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Friday, August 19, 2005

But it is not by players alone . . .

They still have to play.
The team went 2-2 over the weekend - 14-0 win, 11-1 loss, 9-1 loss, 8-4 win.
Tournament conditions were tough: 100 degrees on the fields themselves, dirt infields, but the overall field conditions were good. Fake mounds, however, in the complex of 5 fields so that they can be converted to softball and little league; the mounds are small and not sloped so pitchers step onto a flat surface with their post legs - did not seem to bother most of the pitchers.
When we scored, we won, that's about it. Game 1 drained everyone on the team - we probably spent about $75 - $100 on day 1 on drinks (you were not allowed to bring any in, and they checked bags but not players' bags, so dumped drinks in them after game 1, although they were not cold). Game 2, the players on our team simply stopped sweating no matter how much they drank and they were just beaten by a pretty good pitcher - 3 hits total.
Game 3 on Sunday morning was the only really bad one - errors that let in key runs and one very bad call at home against us that took us out of an inning where we were doing some damage. We also lost our shortstop on the play when the catcher fell on him and turned his ankle. He was a really terrific player and an intense, fiery competitor and his loss hurt. My son pitched 5 and 6 and struggled with a new catcher calling a limited selection of pitchers - he has still not learned to shake anyone off, and got 0-2, 1-2, 2-2 counts and gave up hits. The final insult and the game-ender came when he walked a kid, who then ran to second without stopping and caught us off-guard and my son threw the ball over second into center field, giving them the 8-run lead after 5. Ugly end.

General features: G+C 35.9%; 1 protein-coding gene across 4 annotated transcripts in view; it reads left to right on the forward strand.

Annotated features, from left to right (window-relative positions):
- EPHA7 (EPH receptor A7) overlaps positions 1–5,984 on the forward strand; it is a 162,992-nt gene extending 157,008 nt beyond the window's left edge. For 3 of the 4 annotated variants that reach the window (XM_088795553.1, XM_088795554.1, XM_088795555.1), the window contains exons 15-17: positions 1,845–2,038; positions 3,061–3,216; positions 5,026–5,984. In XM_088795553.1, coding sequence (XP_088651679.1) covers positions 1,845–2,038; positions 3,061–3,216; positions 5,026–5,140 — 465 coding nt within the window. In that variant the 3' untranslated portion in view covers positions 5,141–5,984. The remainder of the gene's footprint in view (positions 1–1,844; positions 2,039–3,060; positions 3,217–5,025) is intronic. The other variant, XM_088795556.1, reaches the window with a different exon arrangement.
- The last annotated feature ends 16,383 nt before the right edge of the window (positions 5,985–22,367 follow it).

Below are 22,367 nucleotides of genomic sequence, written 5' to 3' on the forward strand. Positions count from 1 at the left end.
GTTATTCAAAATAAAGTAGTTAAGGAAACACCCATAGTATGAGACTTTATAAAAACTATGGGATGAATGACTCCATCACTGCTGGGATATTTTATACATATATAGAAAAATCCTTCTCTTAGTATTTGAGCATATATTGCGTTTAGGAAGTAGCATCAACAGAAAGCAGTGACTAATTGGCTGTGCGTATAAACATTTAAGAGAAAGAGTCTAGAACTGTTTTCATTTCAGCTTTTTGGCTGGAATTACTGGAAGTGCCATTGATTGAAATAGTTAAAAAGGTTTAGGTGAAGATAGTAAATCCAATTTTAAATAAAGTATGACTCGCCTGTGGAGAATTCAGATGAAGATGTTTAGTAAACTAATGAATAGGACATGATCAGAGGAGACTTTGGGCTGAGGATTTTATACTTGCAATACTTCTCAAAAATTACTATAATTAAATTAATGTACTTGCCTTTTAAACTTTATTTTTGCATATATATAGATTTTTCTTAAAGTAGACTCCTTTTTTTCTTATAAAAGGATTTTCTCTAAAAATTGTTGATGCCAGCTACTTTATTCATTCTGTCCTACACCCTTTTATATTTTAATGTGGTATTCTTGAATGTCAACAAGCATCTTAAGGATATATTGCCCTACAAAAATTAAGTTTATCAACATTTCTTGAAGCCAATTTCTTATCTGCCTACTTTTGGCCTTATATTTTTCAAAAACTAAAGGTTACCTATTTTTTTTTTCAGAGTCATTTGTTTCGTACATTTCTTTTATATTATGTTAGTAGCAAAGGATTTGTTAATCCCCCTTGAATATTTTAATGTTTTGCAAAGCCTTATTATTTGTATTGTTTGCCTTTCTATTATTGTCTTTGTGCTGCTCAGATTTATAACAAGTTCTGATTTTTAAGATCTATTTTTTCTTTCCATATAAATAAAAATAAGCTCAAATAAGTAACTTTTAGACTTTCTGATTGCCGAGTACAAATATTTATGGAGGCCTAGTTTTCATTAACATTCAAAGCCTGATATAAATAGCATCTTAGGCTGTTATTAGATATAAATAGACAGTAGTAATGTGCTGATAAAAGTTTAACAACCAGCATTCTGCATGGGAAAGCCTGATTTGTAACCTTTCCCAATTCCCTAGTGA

My son hit well, drove in 3-4 runs, and played well at first, but the end of game 2 changed his mood, I think, and his attitude. He has come around some since then but that kind of embarrassment does not just melt away but lingers. We'll see how he does in a small wood-bat tournament this week.
Wood bats are great, they definitely change the game but the sound is authentically baseball and there are lots more opportunities for plays at the bases with more ground balls. Metal bats should be confined to Little League and Cal Ripken.
Tim